300 word Discussion Response

timer Asked: Nov 14th, 2016

Question description

****300 word response****

The issue of substantial relationship in Metropolitan v. Syntek was introduced due to the role of the Hughes & Luce Law firm, which represented Metropolitan Life Insurance Company but had previously represented Gene Phillips, the controlling share owner of Syntek Finance Corporation.[1]

In 1986, Hughes & Luce provided counsel to Mr. Phillips during a divorce, and subsequently drafted a prenuptial agreement.[2]During that period, Mr. Phillips provided detailed information covering his personal finances, and the organization of his companies.[3] The information introduced during this period laid the groundwork for the motion to disqualify Hughes & Luce made in Metropolitan v. Syntek.[4]

Syntek filed suit in 1989 due to a conflict with Metropolitan over the purchase of a hotel under alleged false promises, which led to Syntek stopping all loan payments.[5] During an almost two year pre-trial period, Richard Nelson, counsel for Metropolitan and a representative of Hughes & Luce, collected information indicating Mr. Phillips was potentially involved in Syntek’s decision to stop payments to Metropolitan.[6] Mr. Nelson then adjusted Metropolitan’s pleadings to reflect the new allegations made about Mr. Phillips involvement.[7] In response, Mr. Phillips and Syntek filed a motion to disqualify Hughes & Luce on the grounds that the information required to give rise to the new allegations constituted a substantial relationship due to the 1986 divorce case.[8] The Texas Disciplinary Rules of Professional Conduct explicitly prevent a lawyer from taking representation that is adverse to a former client if the issue at hand is “the same or substantially related.”[9]

While the trial court denied the motion and awarded Metropolitan $6.7 Million, their decision was reversed and remanded by the court of appeals, which claimed the trial court had abused its discretion.[10] Metropolitan petitioned the holding of the court of appeals to the Supreme Court of Texas, which relied upon the substantial relationship test set by NCNB Tex. Nat’l Bank v. Coker to reverse and remand the court of appeals decision.[11] That standard establishes that a movant must prove that the relationship which exists between the past and present litigations represents a genuine threat that information given in confidence will be revealed.[12] Furthermore, the Supreme Court of Texas determined that the court of appeals improperly ruled the trial court had abused its discretion, as such an abuse would require the trial court to act “without reference to any guiding rules or principles or…in an arbitrary or unreasonable manner.”[13]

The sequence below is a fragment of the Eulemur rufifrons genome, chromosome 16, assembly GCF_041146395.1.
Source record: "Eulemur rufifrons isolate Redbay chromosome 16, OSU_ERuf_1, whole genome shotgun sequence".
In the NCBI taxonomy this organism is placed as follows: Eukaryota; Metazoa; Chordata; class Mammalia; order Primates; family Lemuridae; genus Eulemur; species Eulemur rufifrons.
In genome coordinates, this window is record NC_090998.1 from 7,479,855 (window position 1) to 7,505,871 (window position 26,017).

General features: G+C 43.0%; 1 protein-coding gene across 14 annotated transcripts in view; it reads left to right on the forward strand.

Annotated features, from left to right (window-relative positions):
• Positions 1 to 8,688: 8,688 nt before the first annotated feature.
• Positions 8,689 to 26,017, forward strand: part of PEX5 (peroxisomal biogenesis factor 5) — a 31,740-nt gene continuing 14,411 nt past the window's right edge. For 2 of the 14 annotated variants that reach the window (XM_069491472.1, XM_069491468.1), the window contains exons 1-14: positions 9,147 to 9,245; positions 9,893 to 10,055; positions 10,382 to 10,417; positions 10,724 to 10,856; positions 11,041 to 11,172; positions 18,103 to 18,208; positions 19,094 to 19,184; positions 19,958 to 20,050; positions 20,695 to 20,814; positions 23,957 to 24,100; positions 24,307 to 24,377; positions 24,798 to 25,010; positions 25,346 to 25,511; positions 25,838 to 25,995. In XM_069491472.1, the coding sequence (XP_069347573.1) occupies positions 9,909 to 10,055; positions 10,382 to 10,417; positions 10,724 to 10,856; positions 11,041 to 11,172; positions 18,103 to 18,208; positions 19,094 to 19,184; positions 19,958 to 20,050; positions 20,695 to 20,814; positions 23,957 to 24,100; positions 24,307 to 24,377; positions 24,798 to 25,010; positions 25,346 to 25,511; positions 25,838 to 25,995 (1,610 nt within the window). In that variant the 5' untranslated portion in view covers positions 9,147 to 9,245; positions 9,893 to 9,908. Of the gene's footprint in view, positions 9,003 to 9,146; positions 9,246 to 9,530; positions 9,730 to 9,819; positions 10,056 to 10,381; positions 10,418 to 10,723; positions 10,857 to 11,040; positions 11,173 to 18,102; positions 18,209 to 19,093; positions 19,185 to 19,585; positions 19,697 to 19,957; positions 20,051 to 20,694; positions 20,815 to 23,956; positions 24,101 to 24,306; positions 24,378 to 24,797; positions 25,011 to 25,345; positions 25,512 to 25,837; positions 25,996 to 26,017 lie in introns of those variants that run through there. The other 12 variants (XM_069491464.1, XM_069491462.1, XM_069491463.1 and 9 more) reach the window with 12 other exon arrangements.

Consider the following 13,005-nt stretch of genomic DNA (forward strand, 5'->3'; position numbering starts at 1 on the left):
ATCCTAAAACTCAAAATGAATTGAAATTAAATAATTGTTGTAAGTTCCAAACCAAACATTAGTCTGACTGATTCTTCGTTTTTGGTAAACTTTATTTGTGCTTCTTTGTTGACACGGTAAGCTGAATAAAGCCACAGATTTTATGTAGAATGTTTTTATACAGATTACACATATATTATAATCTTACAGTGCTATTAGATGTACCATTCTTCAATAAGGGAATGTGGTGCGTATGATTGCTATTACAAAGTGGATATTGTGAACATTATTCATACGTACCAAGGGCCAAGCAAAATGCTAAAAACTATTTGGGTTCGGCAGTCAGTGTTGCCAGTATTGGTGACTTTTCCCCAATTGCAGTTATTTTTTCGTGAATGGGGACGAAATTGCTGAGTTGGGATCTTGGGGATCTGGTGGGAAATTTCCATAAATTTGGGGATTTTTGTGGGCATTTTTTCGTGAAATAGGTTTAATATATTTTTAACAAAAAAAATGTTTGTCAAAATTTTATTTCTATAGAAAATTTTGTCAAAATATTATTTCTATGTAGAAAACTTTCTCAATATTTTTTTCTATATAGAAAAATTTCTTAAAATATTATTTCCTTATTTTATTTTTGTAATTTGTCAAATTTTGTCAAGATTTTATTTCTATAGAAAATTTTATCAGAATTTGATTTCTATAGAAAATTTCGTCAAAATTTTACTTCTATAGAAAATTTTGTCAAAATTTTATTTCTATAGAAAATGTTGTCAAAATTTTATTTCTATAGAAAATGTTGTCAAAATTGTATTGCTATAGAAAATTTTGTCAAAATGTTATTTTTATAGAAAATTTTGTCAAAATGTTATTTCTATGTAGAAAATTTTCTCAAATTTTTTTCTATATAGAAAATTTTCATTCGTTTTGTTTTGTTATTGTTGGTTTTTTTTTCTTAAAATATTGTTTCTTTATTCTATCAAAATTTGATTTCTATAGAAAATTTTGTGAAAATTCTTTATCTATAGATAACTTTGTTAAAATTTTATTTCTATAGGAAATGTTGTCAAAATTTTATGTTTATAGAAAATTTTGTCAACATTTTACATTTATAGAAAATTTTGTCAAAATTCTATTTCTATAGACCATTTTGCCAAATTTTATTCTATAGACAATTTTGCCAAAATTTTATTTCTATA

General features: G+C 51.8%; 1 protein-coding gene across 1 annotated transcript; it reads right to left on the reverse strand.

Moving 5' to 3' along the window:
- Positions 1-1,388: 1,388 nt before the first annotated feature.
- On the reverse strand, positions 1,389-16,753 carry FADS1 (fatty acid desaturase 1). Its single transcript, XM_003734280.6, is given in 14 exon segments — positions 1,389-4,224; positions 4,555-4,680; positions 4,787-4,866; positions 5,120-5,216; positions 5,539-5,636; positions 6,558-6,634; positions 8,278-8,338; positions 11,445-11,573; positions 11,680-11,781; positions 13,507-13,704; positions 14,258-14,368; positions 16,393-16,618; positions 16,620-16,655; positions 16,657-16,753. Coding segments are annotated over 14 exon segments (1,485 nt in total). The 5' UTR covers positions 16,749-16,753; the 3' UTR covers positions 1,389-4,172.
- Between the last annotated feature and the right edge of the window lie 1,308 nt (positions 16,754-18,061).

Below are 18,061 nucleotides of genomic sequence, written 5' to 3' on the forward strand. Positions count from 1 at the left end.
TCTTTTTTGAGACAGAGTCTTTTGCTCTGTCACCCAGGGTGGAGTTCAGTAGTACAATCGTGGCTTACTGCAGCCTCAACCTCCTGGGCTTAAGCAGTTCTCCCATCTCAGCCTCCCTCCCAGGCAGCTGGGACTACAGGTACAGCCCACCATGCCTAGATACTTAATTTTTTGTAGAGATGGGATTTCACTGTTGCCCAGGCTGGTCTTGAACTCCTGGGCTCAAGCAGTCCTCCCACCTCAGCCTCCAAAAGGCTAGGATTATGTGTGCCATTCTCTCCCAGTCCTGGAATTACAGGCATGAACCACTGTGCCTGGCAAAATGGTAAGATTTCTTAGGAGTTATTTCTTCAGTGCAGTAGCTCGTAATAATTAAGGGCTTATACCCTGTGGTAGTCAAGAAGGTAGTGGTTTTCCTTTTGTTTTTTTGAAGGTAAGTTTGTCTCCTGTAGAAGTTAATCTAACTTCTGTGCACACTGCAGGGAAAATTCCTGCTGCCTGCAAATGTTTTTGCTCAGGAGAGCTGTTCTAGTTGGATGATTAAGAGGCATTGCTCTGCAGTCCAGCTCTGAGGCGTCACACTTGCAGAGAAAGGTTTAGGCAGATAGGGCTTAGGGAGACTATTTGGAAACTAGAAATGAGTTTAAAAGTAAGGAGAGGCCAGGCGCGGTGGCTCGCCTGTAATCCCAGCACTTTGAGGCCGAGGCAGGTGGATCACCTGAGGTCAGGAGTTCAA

Based upon the applicable standards, both the supreme court and trial court were justified in their denial of the motion to disqualify. The Cokerstandard was clearly not met as testimonies from fourteen witnesses and five Coker expert witnesses demonstrated that the information which provided the basis for substantial relationship existed within the public domain and had already been provided by Syntek during discovery.[14]As the information was already available there cannot be a genuine threat that confidences would be revealed because there was nothing left to reveal. Mr. Nelson had clearly also considered the possibility of a substantial relationship as he made two separate conflict checks, but found no reason to recuse himself.[15]

As the trial court clearly had reasonable grounds to deny the motion to disqualify, the court of appeals was unjustified to reverse the lower court’s decision based upon perceived abuse of discretion. Thus, the supreme court had ample justification to reverse and remand the holding of the court of appeals.[16]

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